The New York City train system has a new unofficial stop – for people who love grammar…or even just have questions about it.
English language expert Ellen Jovin has put together an unusual “classroom.” There is a foldable table, books, a smile and a deep knowledge of grammar. She calls it Grammar Table. Jovin sits at the table in the subway and on city streets.
She smiles and waits for people to come by with grammar questions. Usually, she catches the interest of a lot of people.
“Hello! Welcome to Grammar Table!”
“Grammar Table! I love it. I love it! It’s hot.”
More than one billion people in the world speak English. Another two billion are in the process of learning it – or trying to.
But English grammar rules frighten many – even native English speakers. Jovin’s mission is to help people who find themselves afraid of or confused by the world of English.
Jovin is a linguist. She has worked to spread her love for the English language for a long time. She has taught grammar to business professionals and writing at universities. She is also a published writer.
Jovin also owns a business communication training company with her husband. Online and traditional classes are her life. But she decided to make things interesting and take her knowledge to the streets and subways of New York.
"I put the sign up and it took 30 seconds for someone to come up and ask me a question: How many words do I think Donald Trump knows?”
Though that is more of a political question, Jovin believes understanding language structure rules will help people around the world understand each other better.
On one recent day, a man came up to Jovin’s Grammar Table with a question about nouns.
"But I have read that it’s a collective noun. Is that what you’re calling it?”
“Yeah. So, it’s a special case. We can make special cases, right? Or do you want everything to be consistent?"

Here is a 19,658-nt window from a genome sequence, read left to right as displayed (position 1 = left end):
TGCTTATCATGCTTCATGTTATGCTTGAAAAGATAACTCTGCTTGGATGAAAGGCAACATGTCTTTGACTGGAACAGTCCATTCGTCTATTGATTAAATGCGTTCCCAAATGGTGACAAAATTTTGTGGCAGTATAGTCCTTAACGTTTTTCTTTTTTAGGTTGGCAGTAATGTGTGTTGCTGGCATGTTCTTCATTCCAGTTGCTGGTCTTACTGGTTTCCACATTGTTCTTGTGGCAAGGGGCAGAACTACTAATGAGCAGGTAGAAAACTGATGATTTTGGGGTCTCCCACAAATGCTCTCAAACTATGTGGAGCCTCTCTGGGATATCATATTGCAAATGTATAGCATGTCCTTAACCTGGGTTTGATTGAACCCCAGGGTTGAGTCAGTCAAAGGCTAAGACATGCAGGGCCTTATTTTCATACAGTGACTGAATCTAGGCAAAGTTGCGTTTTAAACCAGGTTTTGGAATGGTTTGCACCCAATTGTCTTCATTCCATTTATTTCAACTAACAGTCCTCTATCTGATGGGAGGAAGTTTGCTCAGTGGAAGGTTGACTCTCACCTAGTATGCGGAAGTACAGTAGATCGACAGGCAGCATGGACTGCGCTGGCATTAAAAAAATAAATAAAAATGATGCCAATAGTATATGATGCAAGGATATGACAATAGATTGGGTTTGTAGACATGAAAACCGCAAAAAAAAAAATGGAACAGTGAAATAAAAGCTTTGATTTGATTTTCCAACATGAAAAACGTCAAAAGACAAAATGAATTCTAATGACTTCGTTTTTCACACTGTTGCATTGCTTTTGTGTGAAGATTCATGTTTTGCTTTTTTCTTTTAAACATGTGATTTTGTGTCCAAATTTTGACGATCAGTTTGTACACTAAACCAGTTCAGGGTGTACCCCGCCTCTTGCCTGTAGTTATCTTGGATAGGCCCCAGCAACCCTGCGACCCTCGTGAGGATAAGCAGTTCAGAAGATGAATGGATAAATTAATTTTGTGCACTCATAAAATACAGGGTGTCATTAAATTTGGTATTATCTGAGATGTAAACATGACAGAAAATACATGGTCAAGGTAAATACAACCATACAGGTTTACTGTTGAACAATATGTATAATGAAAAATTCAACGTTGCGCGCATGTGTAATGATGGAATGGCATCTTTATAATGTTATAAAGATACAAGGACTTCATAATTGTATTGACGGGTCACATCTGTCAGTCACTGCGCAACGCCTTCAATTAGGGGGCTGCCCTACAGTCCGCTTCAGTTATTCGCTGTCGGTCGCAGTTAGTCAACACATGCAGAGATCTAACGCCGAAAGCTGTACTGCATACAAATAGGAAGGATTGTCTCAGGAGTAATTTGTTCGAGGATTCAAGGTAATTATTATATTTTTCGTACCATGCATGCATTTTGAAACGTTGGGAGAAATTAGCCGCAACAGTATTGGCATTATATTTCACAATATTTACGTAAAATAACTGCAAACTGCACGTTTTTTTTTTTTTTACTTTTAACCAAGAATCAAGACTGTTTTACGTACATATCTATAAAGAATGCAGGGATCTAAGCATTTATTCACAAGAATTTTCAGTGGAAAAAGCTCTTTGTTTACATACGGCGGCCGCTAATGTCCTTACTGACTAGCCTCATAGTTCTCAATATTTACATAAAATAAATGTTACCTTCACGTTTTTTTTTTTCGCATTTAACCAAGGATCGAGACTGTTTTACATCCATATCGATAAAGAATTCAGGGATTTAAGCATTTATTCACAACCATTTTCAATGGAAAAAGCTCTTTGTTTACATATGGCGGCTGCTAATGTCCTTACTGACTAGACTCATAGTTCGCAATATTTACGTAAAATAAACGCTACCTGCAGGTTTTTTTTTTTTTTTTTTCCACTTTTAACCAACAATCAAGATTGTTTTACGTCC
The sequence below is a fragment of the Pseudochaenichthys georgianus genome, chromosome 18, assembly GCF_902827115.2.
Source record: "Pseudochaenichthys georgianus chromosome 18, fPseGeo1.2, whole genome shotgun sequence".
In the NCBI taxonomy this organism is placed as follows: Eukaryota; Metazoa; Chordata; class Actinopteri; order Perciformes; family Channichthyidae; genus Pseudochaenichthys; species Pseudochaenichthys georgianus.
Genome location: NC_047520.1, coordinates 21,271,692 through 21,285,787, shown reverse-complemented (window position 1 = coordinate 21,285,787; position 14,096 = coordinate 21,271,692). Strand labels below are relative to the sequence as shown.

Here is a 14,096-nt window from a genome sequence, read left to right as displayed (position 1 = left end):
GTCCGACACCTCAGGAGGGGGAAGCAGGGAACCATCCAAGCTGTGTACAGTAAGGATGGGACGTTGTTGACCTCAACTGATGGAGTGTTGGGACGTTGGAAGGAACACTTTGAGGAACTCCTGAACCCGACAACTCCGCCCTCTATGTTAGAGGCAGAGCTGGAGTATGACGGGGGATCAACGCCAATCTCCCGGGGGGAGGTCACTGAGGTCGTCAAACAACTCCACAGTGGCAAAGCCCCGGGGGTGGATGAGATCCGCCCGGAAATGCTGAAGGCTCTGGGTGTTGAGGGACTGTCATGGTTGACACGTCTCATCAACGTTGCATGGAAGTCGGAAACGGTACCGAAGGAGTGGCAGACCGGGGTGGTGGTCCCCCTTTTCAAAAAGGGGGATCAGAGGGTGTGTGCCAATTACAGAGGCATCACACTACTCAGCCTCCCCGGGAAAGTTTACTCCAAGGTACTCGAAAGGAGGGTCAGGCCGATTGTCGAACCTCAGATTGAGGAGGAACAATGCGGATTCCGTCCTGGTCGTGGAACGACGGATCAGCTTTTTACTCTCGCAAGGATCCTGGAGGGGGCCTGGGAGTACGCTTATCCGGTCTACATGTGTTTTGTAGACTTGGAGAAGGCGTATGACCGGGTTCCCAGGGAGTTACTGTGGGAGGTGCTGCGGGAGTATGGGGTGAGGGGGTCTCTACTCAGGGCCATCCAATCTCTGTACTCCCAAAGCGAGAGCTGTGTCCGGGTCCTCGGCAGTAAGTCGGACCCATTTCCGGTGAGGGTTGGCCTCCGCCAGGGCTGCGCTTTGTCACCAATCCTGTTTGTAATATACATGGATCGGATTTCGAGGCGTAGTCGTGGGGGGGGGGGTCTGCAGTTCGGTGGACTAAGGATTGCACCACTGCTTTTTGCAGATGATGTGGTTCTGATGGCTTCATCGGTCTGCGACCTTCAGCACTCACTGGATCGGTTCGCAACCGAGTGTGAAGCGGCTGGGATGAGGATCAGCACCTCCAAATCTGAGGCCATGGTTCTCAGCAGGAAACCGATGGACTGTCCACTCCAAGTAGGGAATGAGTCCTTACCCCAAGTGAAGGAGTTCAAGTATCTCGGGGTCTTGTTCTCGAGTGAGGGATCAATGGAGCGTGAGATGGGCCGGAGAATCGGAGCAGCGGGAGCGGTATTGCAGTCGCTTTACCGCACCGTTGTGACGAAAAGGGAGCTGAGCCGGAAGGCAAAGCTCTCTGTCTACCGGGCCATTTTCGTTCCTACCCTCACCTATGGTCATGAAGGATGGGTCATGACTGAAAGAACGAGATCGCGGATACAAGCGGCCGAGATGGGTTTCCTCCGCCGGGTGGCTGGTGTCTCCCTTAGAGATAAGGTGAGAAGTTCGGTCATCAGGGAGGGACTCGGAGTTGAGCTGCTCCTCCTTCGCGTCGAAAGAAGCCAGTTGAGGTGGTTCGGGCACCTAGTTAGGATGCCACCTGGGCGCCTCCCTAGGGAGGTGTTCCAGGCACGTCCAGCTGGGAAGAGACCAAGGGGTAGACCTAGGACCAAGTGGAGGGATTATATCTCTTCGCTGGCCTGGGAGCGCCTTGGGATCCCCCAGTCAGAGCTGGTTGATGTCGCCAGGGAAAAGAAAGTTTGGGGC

The Grammar Table appeals to all kinds of people for whom English is filled with mysteries: students and older people, engineers and house cleaners, actors and even other language experts.
Some of the most popular questions, Jovin says, are about commas.
"For example, if I say, ‘He ordered salad, spaghetti and soda,’ right before the ‘and,’ you can put a comma if you want in English. And it’s called the Oxford comma or sometimes the serial comma."
New York subway riders have accepted Jovin with warmth and interest. Musicians, policemen and even English teachers often stop by for a friendly chat.
Walter Skrepnick is a teacher of English literature. He recently shared his thoughts about Grammar Table.
"Things like that – that deal with language, that deal with culture – it’s refreshingfrom some of the other things that go on."
But not all questions are about English – or even in English. Jovin can speak and understand several languages: Spanish, Italian, Portuguese, German, French, Chinese, Korean and Japanese. And she is trying to learn a few others, too.
I’m Alice Bryant.
Nina Vishneva reported this story for VOA News. Alice Bryant adapted it for Learning English. Ashley Thompson was the editor.
Words in This Story
grammar – n. the set of rules that explain how words are used in a language
subway – n. a system of underground trains in a city
mission – n. a task that you consider to be a very important duty
confused – adj. unable to understand or think clearly
linguist – n. a person who studies the way languages work
consistent – adj. continuing to happen or develop in the same way
comma – n. a punctuation mark that is used to separate words or groups of words in a sentence
chat – n. a light and friendly conversation
literature – n. written works (such as poems, plays, and novels) that are considered to be very good and to have lasting importance
refreshing – adj. pleasantly new, different or interesting